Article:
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DO: ART: Breaking Ground: 20th Century Latin American Art
A tribute to the ever-evolving canon of Latin American art from 1931 to 1985.
Artists from the Spanish-speaking world once had to fight to be shown alongside Europe’s Masters. An expansive exhibition surveying heavyweights of Hispanic art like Diego Rivera, Rufino Tamayo, and José Luis Cuevas at the Norton Simon suggests that times have changed. This commemoration of Hispanic and Latino Heritage month pays tribute to the ever-evolving canon of Latin American art from 1931 to 1985.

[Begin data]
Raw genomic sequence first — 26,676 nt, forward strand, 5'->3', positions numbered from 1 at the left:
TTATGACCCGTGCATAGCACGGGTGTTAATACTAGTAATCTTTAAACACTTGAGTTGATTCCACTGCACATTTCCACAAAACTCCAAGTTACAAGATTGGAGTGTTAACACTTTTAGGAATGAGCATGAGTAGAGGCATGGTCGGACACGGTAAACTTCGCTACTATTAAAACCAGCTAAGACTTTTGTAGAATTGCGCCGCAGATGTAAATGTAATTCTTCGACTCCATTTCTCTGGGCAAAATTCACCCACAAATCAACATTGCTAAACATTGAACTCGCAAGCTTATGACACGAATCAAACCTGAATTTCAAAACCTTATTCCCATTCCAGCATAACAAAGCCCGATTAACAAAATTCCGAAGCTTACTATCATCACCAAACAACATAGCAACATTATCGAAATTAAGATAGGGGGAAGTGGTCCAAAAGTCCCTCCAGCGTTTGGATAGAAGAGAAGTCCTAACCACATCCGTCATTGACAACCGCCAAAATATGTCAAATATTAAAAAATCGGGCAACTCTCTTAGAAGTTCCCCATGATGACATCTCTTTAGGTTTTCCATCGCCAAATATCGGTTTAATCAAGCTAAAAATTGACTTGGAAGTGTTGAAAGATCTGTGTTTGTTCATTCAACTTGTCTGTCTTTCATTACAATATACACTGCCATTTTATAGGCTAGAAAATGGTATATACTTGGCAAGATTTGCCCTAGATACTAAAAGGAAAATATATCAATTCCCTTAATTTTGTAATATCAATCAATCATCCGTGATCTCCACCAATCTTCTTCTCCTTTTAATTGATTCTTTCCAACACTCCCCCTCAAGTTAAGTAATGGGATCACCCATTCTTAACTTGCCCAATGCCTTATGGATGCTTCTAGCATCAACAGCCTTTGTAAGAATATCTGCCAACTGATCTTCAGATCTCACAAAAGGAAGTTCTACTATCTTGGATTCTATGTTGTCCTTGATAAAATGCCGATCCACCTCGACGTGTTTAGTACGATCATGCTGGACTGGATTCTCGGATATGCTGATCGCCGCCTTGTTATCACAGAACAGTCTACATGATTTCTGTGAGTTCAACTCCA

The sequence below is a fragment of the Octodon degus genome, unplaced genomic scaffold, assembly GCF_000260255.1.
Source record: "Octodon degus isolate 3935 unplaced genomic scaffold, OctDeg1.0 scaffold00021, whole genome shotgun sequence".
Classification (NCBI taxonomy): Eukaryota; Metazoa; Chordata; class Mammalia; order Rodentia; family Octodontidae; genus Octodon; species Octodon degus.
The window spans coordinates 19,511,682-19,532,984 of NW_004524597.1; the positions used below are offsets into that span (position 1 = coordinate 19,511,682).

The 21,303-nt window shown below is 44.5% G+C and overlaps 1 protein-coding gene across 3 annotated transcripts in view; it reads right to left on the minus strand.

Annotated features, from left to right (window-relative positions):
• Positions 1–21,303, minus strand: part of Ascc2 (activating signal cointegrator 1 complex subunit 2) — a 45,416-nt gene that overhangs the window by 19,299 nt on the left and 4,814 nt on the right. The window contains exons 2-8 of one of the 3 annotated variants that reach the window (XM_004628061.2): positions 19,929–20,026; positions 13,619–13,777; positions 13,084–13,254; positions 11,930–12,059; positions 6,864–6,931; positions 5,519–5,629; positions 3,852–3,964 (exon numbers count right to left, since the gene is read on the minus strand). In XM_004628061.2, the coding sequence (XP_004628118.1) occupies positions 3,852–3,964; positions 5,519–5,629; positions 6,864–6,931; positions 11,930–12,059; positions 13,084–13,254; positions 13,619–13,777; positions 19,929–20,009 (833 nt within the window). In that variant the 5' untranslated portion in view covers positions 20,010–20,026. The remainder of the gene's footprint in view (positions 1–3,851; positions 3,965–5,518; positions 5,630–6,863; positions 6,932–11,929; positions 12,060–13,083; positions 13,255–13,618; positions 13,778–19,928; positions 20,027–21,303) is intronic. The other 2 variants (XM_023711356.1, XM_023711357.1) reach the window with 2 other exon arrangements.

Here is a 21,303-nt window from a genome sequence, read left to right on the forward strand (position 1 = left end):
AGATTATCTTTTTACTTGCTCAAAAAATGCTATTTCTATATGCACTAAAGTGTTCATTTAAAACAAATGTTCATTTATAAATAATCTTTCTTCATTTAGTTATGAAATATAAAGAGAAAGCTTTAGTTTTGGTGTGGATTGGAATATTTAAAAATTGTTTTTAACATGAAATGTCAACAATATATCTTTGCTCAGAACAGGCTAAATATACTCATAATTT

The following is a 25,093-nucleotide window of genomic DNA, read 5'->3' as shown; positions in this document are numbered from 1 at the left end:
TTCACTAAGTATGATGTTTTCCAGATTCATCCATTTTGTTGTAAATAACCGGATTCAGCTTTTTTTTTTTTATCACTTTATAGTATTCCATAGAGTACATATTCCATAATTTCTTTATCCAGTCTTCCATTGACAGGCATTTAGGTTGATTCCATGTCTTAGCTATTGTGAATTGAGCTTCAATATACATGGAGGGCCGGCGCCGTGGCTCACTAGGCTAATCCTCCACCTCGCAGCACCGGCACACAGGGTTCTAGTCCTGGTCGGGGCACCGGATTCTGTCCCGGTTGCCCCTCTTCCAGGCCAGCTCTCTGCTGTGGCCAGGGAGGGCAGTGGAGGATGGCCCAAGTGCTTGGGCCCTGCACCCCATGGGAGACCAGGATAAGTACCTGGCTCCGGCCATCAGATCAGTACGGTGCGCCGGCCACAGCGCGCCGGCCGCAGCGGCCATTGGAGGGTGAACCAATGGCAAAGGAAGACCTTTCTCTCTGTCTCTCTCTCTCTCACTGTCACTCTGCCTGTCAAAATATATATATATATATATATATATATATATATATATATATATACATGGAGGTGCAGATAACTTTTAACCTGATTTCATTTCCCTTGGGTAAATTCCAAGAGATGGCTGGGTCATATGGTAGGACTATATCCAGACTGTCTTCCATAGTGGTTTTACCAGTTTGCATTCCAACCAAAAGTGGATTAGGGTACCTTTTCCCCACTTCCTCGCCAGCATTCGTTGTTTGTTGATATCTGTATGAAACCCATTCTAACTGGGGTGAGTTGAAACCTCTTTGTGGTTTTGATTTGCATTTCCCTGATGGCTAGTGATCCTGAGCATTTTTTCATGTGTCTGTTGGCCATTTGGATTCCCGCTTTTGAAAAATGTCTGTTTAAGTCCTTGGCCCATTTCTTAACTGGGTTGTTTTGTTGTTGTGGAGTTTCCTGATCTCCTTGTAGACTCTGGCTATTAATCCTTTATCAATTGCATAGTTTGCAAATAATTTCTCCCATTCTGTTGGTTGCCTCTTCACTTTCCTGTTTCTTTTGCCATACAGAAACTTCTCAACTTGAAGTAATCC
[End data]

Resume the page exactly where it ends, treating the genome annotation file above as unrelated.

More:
On September 15, Dr. Catha Paquette, an associate professor of Latin American art at California State University, Long Beach, gives a talk that ruminates on the history and impact of the art movement. An afternoon salon on September 22, examines Diego Rivera’s iconic 1941 work The Flower Vendor (Girl with Lilies) and delves into the impact of muralism had on Latin American art.
Norton Simon Museum: September 13 – November 4